Should Transgender Men Register for the Draft? Lawmaker Says Yes 'If They Want to Be Treated Like Men'

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Rep. Tim Burchett
Rep. Tim Burchett, R-Tenn., arrives for a meeting with fellow House Republicans, at the Capitol in Washington, Wednesday, April 26, 2023. (AP Photo/J. Scott Applewhite)

As Republicans continue to make anti-LGBTQ+ messaging a central part of their political strategy, one GOP congressman has a novel proposal aimed at transgender Americans: Make transgender men register for the draft.

The idea comes in the form of an amendment to the annual defense policy bill proposed by far-right Rep. Tim Burchett, R-Tenn. The amendment would change the requirements to register for Selective Service by defining "male citizen of the United States" as including a "transgender person who identifies as male.''

"If they want to be treated like men, then they need to do what other men do and register for the Selective Service and get called up like everybody else," Burchett said in a statement to Military.com.

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"This group of people is more protected than any other group, and it's not right," he added about a group of people who have been the subject of more than 200 proposed state laws this year targeting their rights and are four times more likely to be victims of a violent crime than non-transgender people.

Transgender people have been able to serve openly in the military since the start of the Biden administration. But under current law, no one who was assigned female at birth is required to register for the draft regardless of whether they have transitioned to male, according to the National Center for Transgender Equality.

Burchett's proposal recalls an episode in 2016 when then-Rep. Duncan Hunter, R-Calif., proposed making women register for the draft as a way to voice his opposition to opening all combat jobs to women, intending to trap Democrats on the issue. To Hunter's surprise, his amendment was approved on a bipartisan basis, though it was later taken out of the version of the defense bill signed into law that year, and women are still not required to register.

It's unclear if Burchett's amendment will get a vote when the defense bill, called the National Defense Authorization Act, or NDAA, hits the House floor next week, or if it would receive majority support. More than 1,400 amendments have been filed for the NDAA this year, and typically just a fraction of proposed amendments get votes. The House Rules Committee is scheduled to decide Tuesday which amendments will come to the floor for a vote.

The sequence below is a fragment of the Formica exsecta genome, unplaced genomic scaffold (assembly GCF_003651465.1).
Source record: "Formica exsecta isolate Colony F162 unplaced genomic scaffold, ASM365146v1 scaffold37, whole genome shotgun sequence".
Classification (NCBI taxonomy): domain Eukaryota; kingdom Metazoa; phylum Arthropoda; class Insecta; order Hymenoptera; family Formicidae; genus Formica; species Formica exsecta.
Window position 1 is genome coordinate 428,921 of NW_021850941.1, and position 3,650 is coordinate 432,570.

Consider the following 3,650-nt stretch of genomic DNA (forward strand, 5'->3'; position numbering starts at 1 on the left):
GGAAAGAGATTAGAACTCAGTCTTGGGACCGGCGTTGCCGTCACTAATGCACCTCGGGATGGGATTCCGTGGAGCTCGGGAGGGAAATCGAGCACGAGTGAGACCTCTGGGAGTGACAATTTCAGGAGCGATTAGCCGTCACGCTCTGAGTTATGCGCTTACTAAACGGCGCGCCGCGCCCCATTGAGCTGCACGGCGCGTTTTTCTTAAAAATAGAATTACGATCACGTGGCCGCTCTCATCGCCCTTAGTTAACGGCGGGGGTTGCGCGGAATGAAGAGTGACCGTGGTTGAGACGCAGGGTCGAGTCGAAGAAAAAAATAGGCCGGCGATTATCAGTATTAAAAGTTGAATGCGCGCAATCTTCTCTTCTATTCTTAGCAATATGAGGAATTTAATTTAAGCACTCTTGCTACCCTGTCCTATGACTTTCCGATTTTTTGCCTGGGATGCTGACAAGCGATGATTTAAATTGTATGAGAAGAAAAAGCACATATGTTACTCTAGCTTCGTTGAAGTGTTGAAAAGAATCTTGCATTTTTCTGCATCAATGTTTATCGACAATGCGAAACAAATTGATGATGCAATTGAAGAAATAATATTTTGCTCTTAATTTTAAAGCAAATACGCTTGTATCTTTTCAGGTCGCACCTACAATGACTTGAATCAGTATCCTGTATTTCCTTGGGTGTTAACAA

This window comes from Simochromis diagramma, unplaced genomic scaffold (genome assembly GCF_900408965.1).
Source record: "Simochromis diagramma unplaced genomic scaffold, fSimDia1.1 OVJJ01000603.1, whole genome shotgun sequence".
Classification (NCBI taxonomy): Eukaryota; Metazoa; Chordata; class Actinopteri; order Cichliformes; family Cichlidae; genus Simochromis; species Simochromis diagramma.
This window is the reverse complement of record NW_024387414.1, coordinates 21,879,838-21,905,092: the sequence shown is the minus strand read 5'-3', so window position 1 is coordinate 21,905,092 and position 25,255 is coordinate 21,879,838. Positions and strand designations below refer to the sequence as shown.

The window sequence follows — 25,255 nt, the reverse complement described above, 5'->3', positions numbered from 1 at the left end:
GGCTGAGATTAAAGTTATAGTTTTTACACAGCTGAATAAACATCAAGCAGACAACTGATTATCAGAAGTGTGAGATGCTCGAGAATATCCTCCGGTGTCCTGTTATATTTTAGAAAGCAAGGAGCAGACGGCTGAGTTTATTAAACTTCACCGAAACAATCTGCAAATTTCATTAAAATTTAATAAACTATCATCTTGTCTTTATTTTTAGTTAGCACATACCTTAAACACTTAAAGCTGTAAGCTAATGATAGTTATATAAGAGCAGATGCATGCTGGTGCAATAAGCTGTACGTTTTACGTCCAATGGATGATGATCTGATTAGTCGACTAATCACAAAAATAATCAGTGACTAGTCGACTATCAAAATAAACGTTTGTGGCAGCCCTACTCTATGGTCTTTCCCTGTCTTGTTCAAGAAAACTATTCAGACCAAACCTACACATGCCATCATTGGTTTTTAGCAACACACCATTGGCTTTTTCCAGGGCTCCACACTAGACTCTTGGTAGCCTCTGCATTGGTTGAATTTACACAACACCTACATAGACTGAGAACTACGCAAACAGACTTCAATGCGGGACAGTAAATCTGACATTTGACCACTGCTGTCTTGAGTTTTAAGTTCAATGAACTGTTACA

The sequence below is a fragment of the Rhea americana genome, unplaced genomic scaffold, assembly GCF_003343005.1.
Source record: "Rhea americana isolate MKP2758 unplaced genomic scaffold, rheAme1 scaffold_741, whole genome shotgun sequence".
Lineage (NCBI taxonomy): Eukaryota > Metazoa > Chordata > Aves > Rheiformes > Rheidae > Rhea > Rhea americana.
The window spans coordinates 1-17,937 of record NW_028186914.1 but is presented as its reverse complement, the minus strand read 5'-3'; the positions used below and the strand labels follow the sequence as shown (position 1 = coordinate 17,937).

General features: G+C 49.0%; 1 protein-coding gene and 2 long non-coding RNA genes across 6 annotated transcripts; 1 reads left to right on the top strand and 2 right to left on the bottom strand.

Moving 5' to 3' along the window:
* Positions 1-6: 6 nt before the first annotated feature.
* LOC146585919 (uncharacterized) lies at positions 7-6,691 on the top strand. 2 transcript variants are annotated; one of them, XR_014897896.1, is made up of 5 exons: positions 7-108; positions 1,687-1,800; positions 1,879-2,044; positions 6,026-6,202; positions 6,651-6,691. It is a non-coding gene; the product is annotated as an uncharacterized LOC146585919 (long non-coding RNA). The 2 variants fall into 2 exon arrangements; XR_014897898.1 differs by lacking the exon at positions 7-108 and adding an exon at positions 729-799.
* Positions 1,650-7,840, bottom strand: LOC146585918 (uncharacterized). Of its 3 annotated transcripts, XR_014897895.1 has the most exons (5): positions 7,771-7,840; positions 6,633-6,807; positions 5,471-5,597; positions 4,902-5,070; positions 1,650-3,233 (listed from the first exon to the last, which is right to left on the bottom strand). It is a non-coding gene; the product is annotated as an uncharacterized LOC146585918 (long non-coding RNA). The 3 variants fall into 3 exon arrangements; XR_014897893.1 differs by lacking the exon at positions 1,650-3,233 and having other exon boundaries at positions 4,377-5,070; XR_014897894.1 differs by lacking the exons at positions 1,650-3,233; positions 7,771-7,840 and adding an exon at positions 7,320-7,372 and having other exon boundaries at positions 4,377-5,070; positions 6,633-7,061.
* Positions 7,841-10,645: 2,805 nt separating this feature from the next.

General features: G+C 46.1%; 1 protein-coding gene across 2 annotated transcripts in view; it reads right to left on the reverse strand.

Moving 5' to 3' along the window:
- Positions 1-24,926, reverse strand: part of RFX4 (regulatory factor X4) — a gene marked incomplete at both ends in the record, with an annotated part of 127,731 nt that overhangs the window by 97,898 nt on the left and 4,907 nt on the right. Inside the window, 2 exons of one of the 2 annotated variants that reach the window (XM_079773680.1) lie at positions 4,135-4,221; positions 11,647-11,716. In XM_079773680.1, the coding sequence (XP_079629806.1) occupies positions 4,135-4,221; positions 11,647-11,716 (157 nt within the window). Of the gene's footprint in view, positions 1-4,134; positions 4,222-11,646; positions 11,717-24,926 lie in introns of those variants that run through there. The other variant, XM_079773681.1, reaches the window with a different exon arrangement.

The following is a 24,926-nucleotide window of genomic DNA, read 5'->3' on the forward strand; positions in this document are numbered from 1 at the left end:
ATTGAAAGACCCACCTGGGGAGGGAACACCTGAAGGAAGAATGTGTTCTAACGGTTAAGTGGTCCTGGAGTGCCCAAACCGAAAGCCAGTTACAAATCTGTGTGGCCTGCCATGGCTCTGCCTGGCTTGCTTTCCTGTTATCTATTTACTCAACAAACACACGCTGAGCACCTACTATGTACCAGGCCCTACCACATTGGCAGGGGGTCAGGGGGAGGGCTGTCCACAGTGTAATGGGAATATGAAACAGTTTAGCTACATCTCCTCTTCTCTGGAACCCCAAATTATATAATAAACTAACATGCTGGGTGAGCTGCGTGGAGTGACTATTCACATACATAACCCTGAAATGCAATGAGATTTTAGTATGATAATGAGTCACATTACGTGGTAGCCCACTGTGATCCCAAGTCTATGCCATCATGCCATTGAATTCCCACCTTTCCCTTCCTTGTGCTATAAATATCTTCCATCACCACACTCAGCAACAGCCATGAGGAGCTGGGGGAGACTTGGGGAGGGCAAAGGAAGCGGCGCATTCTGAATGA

But Burchett's proposal fits into the pattern of Republican lawmakers using this year's NDAA to target social issues, including LGBTQ+ rights. The underlying bill already includes language that would ban Pentagon funding for drag shows; require the Pentagon to study the effect on the military of an executive order to prevent gender identity discrimination, a provision Republicans framed as necessary to protect cisgender women from transgender women using the same bathroom; and enact a "parents' bill of rights” for Defense Department schools, which Republicans argued is needed to root out "radical progressive ideologies."

Several other GOP amendments that were filed ahead of next week's floor debate seek to go further than what's already in the bill. They include at least four separate amendments that would limit or prohibit gender affirmation health care for service members and their families; one to limit the ability of service members to transfer duty stations because of anti-LGBTQ+ state laws; one to bar transgender service members from using bathrooms, showers and housing that aligns with their gender identity; and one to ban books on "radical gender ideology" in Defense Department schools, though the amendment doesn't define what that phrase means.

Conversely, Democrats, led by Rep. Sara Jacobs of California, have filed an amendment aimed at protecting transgender service members that would ensure anyone who meets occupational standards can serve in the military regardless of race, color, national origin, religion or sex, which the measure specifies includes gender identity and sexual orientation.

The same amendment passed the House during the 2019 NDAA debate, though it was later taken out of the final version of the bill that became law. At the time, 10 Republicans voted in support of the amendment. All but two of those Republicans are no longer in Congress, and one of the two who is still in, Rep. Elise Stefanik, R-N.Y., has since become one of the party's harshest critics of the Biden administration and progressive policies in the military.

-- Rebecca Kheel can be reached at rebecca.kheel@military.com. Follow her on Twitter @reporterkheel.

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